Last week, 38 moderate Republicans in the House of Representatives and nine in the Senate sent President Trump a letter requesting that the H-2B visa program continue uninterrupted as the nation struggles with Depression-level unemployment levels.
If they get their wish, 66,000 additional foreign workers will be allowed into the United States this year to compete with unemployed Americans who are trying to find jobs. In addition, the Administration has the authority to add to that number additional visas, up to the previous year’s total, if necessary.
H-2B visas are for low-skilled workers in non-agricultural jobs, such as hotels, amusement parks, restaurants, landscaping, and meat processing. Although these occupations have seen the entry of foreign labor in recent decades, the vast majority of the workers continue to be U.S. citizens. For example, contrary to popular misconception, 88% of food preparation workers and 66% of ground maintenance workers are native-born U.S. citizens.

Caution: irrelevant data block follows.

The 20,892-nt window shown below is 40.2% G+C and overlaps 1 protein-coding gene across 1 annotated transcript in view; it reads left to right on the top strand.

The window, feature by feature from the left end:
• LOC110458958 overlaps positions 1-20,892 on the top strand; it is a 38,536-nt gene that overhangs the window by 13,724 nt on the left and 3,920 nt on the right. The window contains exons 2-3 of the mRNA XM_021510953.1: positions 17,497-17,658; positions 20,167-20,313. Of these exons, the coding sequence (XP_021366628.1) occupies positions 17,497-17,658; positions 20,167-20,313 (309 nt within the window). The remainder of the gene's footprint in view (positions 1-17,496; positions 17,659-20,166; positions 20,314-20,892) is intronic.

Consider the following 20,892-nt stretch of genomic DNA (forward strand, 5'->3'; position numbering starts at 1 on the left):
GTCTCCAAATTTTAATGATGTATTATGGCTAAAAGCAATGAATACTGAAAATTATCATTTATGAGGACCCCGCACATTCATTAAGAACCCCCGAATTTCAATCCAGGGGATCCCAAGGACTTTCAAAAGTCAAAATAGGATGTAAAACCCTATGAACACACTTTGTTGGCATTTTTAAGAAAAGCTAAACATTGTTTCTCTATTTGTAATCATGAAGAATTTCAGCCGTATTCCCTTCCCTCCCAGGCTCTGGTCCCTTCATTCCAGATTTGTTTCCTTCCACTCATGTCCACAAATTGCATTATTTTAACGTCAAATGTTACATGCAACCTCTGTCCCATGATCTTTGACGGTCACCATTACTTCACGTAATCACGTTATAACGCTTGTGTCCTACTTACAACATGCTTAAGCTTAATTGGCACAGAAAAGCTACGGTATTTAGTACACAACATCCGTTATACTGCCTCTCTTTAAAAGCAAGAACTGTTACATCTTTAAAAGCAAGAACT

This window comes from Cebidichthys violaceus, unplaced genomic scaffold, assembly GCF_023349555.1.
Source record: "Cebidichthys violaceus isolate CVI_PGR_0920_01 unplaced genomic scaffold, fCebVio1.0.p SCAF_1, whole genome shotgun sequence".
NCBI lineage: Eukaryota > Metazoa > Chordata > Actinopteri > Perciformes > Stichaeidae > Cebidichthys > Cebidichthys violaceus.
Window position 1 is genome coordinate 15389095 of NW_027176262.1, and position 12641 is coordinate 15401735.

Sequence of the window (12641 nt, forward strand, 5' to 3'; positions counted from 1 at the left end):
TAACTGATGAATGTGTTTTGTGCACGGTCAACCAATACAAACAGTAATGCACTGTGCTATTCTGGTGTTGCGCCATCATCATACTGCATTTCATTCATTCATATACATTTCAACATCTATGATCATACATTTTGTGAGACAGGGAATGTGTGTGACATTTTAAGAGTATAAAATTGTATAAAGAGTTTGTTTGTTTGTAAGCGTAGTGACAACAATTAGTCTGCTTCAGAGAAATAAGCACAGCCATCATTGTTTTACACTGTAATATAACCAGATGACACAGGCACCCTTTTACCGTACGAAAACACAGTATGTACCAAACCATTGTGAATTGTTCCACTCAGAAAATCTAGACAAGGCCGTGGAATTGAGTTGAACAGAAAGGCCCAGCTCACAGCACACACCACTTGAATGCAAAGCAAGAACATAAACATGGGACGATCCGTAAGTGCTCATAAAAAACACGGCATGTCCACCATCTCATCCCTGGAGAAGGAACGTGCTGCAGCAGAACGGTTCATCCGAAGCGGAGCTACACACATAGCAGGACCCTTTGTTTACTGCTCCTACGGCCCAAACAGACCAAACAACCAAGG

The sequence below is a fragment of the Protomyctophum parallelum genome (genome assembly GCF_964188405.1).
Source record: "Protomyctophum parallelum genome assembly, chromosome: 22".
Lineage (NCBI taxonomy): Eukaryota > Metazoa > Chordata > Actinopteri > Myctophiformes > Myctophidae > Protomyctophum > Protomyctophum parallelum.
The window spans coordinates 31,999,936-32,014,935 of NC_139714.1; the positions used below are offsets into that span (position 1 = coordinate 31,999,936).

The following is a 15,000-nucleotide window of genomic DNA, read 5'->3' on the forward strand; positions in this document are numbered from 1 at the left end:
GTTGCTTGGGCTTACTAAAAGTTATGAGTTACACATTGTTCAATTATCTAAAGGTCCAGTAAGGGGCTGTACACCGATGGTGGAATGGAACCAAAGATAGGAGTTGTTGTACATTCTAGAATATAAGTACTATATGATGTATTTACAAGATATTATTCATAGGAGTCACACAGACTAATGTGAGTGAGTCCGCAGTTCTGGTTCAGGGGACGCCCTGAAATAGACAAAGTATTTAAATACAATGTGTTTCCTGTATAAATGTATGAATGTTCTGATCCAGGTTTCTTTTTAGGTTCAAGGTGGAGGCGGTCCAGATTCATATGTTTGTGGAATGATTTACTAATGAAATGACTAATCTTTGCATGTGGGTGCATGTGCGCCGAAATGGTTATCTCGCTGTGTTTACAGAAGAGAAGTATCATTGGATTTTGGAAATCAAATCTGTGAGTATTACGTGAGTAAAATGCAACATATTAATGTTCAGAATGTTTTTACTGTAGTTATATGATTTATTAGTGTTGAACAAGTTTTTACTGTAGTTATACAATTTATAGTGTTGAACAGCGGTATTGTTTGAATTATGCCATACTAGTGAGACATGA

Right now, many of them are out of work, along with over 42 million other Americans. However, the 47 moderate Republicans who signed the letter are apparently not concerned to ensure that unemployed U.S. citizens are first in line for those jobs. They’d rather bring in another 66,000 foreign workers. It’s outrageous.
The arguments that the moderate Republicans make in their letter are laughable. For example, they claim that we need these extra foreign workers now, “in the event that we see a rapid drop in unemployment and a return to the extremely tight labor markets of just a few months ago.” As if. Were such an unexpectedly sharp drop to occur, the President could reconsider any moratorium or reduction in the H-2B visa program at that point. It’s nonsense to argue that such an infusion of foreign workers is needed now.
Moreover, there was no economic evidence of a shortage of American workers in those fields when the economy was strong, before the coronavirus shutdown.
So why did these moderate Republicans write their letter? It appears that they are more concerned about bringing in additional foreign labor to keep wages depressed than they are about getting Americans back to work. That, and satisfying the corporate PACs and other contributors in the relevant industries who support their campaigns.
You would think that in this time of extraordinary unemployment, Members of Congress would be united in ensuring that American workers come first. But you’d be wrong.